Winter simplicity

 

image

 

How things are stripped down in winter.  The exuberant green foliage of trees and bushes is totally absent.  Few birds sing.  All the details of houses and gardens are swathed in snow, flattened out, smoothed, obscured so that only streamlined shapes are visible.  My hearing is affected because sounds are muffled by the snow and by my big hood, lined with soft velvet and trimmed around the face with black fur so that I look out into the white world through a fine fringe.  Even on sunny days the sun is low and rather than enhancing my sight, it is dazzling.  The world is reduced to white, light, straight lines. Where the great river widens the waves have disappeared.  The water has frozen.  I suppose one could walk out onto the snow that has fallen over the thick ice but no one braves the windswept open space.  Where would one walk to?  What would be the goal? On such days I often think about the pioneers, the brave or desperate few who took their chances.  How they must have clung to the little comforts they had.  Faith, hope, religion arrayed against nature.  Indifferent nature must have seemed powerful against ideas, theories, dreams.  How I admire them and thank them, send good thoughts to their memory.  On the bitter afternoon I can stand beside the great expanse of water and take a photograph or two and retreat to my car, drive home and drink “a nice cup of tea”.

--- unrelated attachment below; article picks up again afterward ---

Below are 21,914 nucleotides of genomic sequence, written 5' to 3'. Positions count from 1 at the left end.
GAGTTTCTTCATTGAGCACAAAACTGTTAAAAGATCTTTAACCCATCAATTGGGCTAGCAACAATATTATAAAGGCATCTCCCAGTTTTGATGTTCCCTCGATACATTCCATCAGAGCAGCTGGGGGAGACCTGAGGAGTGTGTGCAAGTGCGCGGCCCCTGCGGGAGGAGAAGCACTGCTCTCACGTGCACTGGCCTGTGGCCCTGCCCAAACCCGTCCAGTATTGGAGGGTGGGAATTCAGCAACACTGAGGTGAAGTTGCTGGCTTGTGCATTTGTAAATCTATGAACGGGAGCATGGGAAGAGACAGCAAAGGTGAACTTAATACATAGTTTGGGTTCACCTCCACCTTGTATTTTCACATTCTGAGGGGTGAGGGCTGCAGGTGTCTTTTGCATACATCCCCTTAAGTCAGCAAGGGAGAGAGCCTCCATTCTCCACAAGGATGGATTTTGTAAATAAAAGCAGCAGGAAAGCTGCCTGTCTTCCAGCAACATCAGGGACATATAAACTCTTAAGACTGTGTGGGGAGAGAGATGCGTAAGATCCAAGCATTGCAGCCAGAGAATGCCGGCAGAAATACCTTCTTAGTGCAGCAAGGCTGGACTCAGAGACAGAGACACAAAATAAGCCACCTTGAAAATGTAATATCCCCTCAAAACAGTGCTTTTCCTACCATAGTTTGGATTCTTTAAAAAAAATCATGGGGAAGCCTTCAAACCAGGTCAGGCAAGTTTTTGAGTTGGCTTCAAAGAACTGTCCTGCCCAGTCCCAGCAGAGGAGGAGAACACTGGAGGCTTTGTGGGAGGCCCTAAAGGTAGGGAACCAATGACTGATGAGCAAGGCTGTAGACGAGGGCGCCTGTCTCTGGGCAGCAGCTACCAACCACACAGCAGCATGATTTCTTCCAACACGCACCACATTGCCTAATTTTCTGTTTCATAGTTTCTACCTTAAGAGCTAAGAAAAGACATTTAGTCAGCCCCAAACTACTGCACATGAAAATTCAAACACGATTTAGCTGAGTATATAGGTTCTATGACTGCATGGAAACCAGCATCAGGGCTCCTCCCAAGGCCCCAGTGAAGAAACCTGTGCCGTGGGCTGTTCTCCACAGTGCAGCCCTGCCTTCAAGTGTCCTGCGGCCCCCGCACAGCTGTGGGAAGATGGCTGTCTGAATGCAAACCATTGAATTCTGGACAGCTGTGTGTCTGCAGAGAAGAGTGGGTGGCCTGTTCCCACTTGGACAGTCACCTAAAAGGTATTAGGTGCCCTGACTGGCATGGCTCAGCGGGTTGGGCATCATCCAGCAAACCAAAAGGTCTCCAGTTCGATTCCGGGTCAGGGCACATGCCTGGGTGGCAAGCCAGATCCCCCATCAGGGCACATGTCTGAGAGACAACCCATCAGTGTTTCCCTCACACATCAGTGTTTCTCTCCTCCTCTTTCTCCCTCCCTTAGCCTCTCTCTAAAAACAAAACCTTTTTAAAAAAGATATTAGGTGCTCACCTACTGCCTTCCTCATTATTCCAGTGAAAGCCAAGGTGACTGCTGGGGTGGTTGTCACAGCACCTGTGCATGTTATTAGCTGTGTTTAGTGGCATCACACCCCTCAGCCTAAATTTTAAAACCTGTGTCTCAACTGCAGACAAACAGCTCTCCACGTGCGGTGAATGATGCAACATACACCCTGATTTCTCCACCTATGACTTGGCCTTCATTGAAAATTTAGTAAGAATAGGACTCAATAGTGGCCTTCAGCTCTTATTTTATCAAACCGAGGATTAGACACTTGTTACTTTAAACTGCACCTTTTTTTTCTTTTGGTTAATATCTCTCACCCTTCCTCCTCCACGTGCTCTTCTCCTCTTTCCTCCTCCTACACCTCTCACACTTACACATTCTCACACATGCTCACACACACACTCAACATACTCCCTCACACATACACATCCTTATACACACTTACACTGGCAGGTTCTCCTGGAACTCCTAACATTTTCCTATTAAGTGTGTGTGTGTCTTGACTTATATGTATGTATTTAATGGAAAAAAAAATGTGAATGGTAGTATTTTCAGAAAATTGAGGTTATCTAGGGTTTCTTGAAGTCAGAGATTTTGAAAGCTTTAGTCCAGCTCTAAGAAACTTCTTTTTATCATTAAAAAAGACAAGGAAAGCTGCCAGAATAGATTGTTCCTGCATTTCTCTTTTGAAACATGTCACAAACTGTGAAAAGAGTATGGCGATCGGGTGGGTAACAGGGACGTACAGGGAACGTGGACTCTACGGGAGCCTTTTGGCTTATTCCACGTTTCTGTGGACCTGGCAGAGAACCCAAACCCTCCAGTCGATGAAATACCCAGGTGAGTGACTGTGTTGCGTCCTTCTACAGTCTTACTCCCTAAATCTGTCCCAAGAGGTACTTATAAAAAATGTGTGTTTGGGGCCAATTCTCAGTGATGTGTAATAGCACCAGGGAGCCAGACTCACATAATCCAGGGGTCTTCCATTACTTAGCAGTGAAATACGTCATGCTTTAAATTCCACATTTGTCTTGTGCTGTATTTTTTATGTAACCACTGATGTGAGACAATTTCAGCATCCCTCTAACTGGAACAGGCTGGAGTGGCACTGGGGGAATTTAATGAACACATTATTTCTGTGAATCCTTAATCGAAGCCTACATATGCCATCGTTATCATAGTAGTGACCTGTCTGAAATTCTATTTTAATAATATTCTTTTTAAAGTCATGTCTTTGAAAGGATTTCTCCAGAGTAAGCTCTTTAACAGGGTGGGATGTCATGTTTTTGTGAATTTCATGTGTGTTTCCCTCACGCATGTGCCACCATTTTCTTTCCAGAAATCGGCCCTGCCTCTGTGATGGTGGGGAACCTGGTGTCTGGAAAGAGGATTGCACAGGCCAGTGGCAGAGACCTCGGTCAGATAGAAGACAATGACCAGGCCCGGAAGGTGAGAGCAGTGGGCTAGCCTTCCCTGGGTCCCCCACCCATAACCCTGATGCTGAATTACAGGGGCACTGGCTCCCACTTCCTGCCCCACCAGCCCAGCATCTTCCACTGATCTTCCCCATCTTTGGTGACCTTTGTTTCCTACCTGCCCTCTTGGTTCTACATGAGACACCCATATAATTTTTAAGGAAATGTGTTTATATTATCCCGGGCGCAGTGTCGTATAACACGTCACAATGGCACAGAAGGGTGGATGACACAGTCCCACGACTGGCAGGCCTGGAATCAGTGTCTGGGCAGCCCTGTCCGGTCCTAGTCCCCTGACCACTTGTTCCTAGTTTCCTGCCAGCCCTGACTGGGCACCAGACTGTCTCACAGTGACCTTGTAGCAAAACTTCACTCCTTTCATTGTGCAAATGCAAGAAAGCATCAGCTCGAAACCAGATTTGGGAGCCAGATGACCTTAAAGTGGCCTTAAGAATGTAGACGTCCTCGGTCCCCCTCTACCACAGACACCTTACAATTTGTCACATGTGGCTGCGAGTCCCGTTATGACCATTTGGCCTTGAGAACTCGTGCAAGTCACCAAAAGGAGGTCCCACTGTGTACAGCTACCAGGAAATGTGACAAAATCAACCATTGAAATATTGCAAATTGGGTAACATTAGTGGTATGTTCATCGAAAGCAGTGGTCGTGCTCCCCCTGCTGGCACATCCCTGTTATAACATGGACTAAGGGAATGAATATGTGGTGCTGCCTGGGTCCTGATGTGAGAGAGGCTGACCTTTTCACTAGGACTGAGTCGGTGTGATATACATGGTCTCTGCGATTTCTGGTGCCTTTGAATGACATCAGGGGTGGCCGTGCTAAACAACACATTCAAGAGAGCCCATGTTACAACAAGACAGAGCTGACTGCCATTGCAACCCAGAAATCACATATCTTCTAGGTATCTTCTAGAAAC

image

 

December light

 

 

image

 

Some some kind friends got together and gave me this book as a thank you gift quite a while ago. Heaven knows, I had done little enough for them.  They are women of great intelligence and energy who were quite able to become better museum guides than I will ever be.  Is that false modesty?  Of course, when we say better we have to look at scholarship, interest, ability to work in a group, memory, delivery , humour, interest in the visitors. . . Oh, I can hear them now. ” But she left out. . . ” so we all became good guides and the ” better” is nonsense.

The book is a brainstorming tool.  I read what I had written on one of the pages his morning and found just one phrase, just one phrase to use in something I am writing now and I wanted to say thank you to those women who gave me something that was really thoughtful.  I don’t see you very often and I will make an effort to do better.

 

It it is such a dark morning today.  I left the Christmas lights on for the little ones going by on the bus this morning.  But soon it will get sunnier and lighter.  In the meantime we have to be illuminated from within.  Those women lit a light within with this gift.  Thanks to them.